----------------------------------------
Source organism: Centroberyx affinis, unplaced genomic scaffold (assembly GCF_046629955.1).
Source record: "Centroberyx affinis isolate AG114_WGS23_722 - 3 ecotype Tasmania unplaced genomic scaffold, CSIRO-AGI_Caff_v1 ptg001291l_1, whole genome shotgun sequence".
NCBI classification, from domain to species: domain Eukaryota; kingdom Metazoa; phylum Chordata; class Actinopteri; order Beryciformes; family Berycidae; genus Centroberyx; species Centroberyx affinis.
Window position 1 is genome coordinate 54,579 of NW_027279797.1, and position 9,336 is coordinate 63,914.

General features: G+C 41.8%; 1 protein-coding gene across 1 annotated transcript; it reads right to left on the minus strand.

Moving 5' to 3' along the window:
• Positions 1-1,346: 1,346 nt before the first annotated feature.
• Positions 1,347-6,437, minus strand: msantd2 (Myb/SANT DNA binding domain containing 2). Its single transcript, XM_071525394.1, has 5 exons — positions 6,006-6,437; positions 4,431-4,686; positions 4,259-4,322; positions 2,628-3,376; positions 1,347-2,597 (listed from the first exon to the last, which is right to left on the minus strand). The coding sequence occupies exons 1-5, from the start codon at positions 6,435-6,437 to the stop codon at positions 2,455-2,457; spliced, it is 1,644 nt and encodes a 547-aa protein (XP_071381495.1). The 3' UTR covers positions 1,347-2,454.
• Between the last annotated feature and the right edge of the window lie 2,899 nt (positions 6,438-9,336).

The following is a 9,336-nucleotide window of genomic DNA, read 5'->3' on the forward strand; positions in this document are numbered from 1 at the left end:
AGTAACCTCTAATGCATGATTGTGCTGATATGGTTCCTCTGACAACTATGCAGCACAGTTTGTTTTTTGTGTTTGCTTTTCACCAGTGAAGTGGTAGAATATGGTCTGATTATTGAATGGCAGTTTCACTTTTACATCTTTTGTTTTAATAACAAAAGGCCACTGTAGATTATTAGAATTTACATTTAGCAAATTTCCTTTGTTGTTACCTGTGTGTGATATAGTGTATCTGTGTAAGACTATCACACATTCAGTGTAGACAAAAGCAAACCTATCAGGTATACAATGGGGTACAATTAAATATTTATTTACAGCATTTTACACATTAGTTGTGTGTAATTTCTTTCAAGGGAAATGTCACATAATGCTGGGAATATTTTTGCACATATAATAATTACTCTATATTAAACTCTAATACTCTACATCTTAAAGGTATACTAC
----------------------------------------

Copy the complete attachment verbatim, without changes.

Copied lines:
Source organism: Centroberyx affinis, unplaced genomic scaffold (assembly GCF_046629955.1).
Source record: "Centroberyx affinis isolate AG114_WGS23_722 - 3 ecotype Tasmania unplaced genomic scaffold, CSIRO-AGI_Caff_v1 ptg001291l_1, whole genome shotgun sequence".
NCBI classification, from domain to species: domain Eukaryota; kingdom Metazoa; phylum Chordata; class Actinopteri; order Beryciformes; family Berycidae; genus Centroberyx; species Centroberyx affinis.
Window position 1 is genome coordinate 54,579 of NW_027279797.1, and position 9,336 is coordinate 63,914.

General features: G+C 41.8%; 1 protein-coding gene across 1 annotated transcript; it reads right to left on the minus strand.

Moving 5' to 3' along the window:
• Positions 1-1,346: 1,346 nt before the first annotated feature.
• Positions 1,347-6,437, minus strand: msantd2 (Myb/SANT DNA binding domain containing 2). Its single transcript, XM_071525394.1, has 5 exons — positions 6,006-6,437; positions 4,431-4,686; positions 4,259-4,322; positions 2,628-3,376; positions 1,347-2,597 (listed from the first exon to the last, which is right to left on the minus strand). The coding sequence occupies exons 1-5, from the start codon at positions 6,435-6,437 to the stop codon at positions 2,455-2,457; spliced, it is 1,644 nt and encodes a 547-aa protein (XP_071381495.1). The 3' UTR covers positions 1,347-2,454.
• Between the last annotated feature and the right edge of the window lie 2,899 nt (positions 6,438-9,336).

The following is a 9,336-nucleotide window of genomic DNA, read 5'->3' on the forward strand; positions in this document are numbered from 1 at the left end:
AGTAACCTCTAATGCATGATTGTGCTGATATGGTTCCTCTGACAACTATGCAGCACAGTTTGTTTTTTGTGTTTGCTTTTCACCAGTGAAGTGGTAGAATATGGTCTGATTATTGAATGGCAGTTTCACTTTTACATCTTTTGTTTTAATAACAAAAGGCCACTGTAGATTATTAGAATTTACATTTAGCAAATTTCCTTTGTTGTTACCTGTGTGTGATATAGTGTATCTGTGTAAGACTATCACACATTCAGTGTAGACAAAAGCAAACCTATCAGGTATACAATGGGGTACAATTAAATATTTATTTACAGCATTTTACACATTAGTTGTGTGTAATTTCTTTCAAGGGAAATGTCACATAATGCTGGGAATATTTTTGCACATATAATAATTACTCTATATTAAACTCTAATACTCTACATCTTAAAGGTATACTAC